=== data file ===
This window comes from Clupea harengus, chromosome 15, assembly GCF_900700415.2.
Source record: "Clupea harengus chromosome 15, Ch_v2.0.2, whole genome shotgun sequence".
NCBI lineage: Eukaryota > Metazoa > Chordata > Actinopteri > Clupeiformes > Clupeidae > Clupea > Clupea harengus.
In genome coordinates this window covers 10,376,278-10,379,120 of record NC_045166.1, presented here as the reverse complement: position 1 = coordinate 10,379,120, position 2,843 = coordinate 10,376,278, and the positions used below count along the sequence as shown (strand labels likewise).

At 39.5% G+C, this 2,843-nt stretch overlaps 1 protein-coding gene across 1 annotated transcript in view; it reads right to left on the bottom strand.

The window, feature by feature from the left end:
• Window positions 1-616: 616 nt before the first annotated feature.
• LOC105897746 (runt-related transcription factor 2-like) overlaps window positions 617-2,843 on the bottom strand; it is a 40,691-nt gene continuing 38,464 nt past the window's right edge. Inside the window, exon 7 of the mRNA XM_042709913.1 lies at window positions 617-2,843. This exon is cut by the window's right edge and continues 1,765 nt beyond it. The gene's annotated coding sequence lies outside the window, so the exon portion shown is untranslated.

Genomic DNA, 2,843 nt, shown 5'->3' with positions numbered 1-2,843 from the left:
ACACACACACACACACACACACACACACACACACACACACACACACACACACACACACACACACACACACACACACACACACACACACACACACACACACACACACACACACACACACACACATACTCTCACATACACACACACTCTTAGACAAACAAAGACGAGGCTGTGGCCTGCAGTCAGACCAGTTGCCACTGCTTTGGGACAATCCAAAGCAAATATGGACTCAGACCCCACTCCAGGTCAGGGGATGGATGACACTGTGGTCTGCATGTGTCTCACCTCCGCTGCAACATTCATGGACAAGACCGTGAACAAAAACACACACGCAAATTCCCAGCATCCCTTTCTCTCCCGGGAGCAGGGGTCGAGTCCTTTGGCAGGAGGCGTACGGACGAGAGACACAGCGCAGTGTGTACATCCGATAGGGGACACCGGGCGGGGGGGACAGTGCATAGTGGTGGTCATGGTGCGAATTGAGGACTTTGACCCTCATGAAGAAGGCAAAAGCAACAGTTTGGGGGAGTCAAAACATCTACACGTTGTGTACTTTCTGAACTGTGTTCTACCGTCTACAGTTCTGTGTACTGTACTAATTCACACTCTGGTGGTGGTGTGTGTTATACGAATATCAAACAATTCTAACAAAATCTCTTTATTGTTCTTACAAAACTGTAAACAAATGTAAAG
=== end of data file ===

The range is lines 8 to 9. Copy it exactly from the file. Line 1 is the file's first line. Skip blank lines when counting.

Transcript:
• LOC105897746 (runt-related transcription factor 2-like) overlaps window positions 617-2,843 on the bottom strand; it is a 40,691-nt gene continuing 38,464 nt past the window's right edge. Inside the window, exon 7 of the mRNA XM_042709913.1 lies at window positions 617-2,843. This exon is cut by the window's right edge and continues 1,765 nt beyond it. The gene's annotated coding sequence lies outside the window, so the exon portion shown is untranslated.

Genomic DNA, 2,843 nt, shown 5'->3' with positions numbered 1-2,843 from the left: